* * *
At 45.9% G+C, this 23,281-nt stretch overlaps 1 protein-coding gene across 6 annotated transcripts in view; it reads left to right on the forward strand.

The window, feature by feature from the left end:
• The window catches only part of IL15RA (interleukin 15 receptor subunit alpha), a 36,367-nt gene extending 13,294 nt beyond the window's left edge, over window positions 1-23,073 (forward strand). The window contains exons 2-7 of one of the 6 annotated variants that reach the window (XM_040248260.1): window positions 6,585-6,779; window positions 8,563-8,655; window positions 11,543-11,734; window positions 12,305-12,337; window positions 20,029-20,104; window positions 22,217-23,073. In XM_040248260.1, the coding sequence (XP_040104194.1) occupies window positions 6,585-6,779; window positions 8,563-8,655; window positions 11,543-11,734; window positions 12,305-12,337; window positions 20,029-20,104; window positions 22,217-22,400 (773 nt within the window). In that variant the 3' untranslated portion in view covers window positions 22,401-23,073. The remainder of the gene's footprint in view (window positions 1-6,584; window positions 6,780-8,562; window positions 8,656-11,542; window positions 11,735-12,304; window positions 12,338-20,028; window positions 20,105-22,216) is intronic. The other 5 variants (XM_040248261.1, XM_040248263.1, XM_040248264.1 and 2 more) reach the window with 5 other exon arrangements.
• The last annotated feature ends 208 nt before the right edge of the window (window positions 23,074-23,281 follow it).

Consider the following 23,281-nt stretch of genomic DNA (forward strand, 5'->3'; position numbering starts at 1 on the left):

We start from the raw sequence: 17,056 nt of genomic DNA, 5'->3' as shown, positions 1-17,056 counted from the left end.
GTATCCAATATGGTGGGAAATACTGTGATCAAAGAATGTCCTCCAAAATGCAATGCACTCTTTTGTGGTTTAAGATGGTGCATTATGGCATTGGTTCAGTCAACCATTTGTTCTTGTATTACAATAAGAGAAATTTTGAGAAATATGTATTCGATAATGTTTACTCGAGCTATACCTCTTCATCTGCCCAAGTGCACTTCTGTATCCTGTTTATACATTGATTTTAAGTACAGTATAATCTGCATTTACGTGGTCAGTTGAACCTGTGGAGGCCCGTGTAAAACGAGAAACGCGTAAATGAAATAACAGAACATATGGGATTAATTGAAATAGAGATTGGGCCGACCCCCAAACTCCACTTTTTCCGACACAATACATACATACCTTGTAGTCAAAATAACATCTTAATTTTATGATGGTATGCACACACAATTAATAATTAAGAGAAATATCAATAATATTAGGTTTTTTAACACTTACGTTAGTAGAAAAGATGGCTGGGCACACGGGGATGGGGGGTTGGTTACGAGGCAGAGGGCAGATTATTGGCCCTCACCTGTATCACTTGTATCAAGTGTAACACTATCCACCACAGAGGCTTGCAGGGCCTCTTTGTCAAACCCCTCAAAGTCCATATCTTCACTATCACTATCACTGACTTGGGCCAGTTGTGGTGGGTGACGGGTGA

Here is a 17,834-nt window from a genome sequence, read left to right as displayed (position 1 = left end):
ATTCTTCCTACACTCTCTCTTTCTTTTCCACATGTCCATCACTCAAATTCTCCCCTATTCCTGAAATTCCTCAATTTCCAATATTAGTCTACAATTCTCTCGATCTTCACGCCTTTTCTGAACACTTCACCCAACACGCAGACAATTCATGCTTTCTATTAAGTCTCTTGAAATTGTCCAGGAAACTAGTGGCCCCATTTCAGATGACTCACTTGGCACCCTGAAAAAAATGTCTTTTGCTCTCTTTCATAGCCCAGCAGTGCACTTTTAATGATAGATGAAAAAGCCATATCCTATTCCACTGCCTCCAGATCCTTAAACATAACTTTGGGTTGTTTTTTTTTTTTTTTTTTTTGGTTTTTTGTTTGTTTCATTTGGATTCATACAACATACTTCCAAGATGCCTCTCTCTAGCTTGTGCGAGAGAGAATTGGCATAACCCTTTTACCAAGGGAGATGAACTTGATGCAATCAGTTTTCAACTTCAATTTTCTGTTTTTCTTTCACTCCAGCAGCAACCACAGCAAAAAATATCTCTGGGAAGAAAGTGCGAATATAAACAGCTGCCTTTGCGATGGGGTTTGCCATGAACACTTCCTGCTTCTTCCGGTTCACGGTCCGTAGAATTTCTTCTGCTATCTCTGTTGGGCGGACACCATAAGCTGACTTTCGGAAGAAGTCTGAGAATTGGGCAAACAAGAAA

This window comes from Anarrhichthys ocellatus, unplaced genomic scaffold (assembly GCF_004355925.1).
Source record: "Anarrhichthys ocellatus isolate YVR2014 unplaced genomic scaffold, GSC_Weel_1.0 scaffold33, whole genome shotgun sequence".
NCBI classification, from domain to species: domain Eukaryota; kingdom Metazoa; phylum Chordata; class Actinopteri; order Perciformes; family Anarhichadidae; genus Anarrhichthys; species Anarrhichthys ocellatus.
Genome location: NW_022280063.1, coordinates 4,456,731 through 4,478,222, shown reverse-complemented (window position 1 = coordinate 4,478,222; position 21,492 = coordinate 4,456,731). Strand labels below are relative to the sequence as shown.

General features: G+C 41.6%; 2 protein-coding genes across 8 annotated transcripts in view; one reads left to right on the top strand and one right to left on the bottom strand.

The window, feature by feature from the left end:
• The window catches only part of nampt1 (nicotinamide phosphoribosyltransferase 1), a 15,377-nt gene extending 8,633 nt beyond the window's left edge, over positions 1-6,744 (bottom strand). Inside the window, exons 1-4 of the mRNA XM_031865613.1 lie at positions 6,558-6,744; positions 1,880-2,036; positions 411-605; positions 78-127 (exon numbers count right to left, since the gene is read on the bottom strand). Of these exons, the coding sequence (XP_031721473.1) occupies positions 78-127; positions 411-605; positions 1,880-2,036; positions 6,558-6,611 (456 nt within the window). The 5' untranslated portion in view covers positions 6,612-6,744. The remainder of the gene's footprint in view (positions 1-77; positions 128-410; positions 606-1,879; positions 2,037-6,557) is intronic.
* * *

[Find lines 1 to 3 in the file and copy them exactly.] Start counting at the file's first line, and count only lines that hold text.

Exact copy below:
At 45.9% G+C, this 23,281-nt stretch overlaps 1 protein-coding gene across 6 annotated transcripts in view; it reads left to right on the forward strand.

The window, feature by feature from the left end:
• The window catches only part of IL15RA (interleukin 15 receptor subunit alpha), a 36,367-nt gene extending 13,294 nt beyond the window's left edge, over window positions 1-23,073 (forward strand). The window contains exons 2-7 of one of the 6 annotated variants that reach the window (XM_040248260.1): window positions 6,585-6,779; window positions 8,563-8,655; window positions 11,543-11,734; window positions 12,305-12,337; window positions 20,029-20,104; window positions 22,217-23,073. In XM_040248260.1, the coding sequence (XP_040104194.1) occupies window positions 6,585-6,779; window positions 8,563-8,655; window positions 11,543-11,734; window positions 12,305-12,337; window positions 20,029-20,104; window positions 22,217-22,400 (773 nt within the window). In that variant the 3' untranslated portion in view covers window positions 22,401-23,073. The remainder of the gene's footprint in view (window positions 1-6,584; window positions 6,780-8,562; window positions 8,656-11,542; window positions 11,735-12,304; window positions 12,338-20,028; window positions 20,105-22,216) is intronic. The other 5 variants (XM_040248261.1, XM_040248263.1, XM_040248264.1 and 2 more) reach the window with 5 other exon arrangements.